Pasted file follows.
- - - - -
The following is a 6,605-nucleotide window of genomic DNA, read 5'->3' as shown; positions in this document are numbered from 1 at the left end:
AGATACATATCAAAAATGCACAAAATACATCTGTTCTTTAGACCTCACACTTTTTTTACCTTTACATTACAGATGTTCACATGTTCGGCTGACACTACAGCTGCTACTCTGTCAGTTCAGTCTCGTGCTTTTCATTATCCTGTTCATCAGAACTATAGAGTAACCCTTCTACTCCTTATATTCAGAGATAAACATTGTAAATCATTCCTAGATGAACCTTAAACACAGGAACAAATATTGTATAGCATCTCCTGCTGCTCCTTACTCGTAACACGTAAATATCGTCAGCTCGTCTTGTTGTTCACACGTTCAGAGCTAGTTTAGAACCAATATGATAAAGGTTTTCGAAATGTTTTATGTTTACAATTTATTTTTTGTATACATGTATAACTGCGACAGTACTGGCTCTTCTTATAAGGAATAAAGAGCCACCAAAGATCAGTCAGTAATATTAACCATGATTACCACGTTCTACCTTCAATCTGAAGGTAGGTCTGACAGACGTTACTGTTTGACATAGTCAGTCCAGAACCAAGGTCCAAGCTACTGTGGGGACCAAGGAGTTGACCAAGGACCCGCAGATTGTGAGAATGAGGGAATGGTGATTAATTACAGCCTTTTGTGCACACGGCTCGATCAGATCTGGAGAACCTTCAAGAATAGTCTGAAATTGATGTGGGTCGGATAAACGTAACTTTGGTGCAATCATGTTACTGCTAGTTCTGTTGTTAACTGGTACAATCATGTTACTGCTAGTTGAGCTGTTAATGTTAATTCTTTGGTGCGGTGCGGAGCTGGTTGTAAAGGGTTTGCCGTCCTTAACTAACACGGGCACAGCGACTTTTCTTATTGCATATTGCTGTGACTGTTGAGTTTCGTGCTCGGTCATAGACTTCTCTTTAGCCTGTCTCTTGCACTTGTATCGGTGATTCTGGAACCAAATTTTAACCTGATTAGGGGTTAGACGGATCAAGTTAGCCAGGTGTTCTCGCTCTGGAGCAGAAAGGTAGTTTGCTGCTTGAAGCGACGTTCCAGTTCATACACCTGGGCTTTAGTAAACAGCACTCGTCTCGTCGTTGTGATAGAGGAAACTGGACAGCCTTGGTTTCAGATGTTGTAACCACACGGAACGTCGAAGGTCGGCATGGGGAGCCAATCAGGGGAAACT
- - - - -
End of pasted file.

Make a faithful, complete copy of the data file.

The following is a 6,605-nucleotide window of genomic DNA, read 5'->3' as shown; positions in this document are numbered from 1 at the left end:
AGATACATATCAAAAATGCACAAAATACATCTGTTCTTTAGACCTCACACTTTTTTTACCTTTACATTACAGATGTTCACATGTTCGGCTGACACTACAGCTGCTACTCTGTCAGTTCAGTCTCGTGCTTTTCATTATCCTGTTCATCAGAACTATAGAGTAACCCTTCTACTCCTTATATTCAGAGATAAACATTGTAAATCATTCCTAGATGAACCTTAAACACAGGAACAAATATTGTATAGCATCTCCTGCTGCTCCTTACTCGTAACACGTAAATATCGTCAGCTCGTCTTGTTGTTCACACGTTCAGAGCTAGTTTAGAACCAATATGATAAAGGTTTTCGAAATGTTTTATGTTTACAATTTATTTTTTGTATACATGTATAACTGCGACAGTACTGGCTCTTCTTATAAGGAATAAAGAGCCACCAAAGATCAGTCAGTAATATTAACCATGATTACCACGTTCTACCTTCAATCTGAAGGTAGGTCTGACAGACGTTACTGTTTGACATAGTCAGTCCAGAACCAAGGTCCAAGCTACTGTGGGGACCAAGGAGTTGACCAAGGACCCGCAGATTGTGAGAATGAGGGAATGGTGATTAATTACAGCCTTTTGTGCACACGGCTCGATCAGATCTGGAGAACCTTCAAGAATAGTCTGAAATTGATGTGGGTCGGATAAACGTAACTTTGGTGCAATCATGTTACTGCTAGTTCTGTTGTTAACTGGTACAATCATGTTACTGCTAGTTGAGCTGTTAATGTTAATTCTTTGGTGCGGTGCGGAGCTGGTTGTAAAGGGTTTGCCGTCCTTAACTAACACGGGCACAGCGACTTTTCTTATTGCATATTGCTGTGACTGTTGAGTTTCGTGCTCGGTCATAGACTTCTCTTTAGCCTGTCTCTTGCACTTGTATCGGTGATTCTGGAACCAAATTTTAACCTGATTAGGGGTTAGACGGATCAAGTTAGCCAGGTGTTCTCGCTCTGGAGCAGAAAGGTAGTTTGCTGCTTGAAGCGACGTTCCAGTTCATACACCTGGGCTTTAGTAAACAGCACTCGTCTCGTCGTTGTGATAGAGGAAACTGGACAGCCTTGGTTTCAGATGTTGTAACCACACGGAACGTCGAAGGTCGGCATGGGGAGCCAATCAGGGGAAACT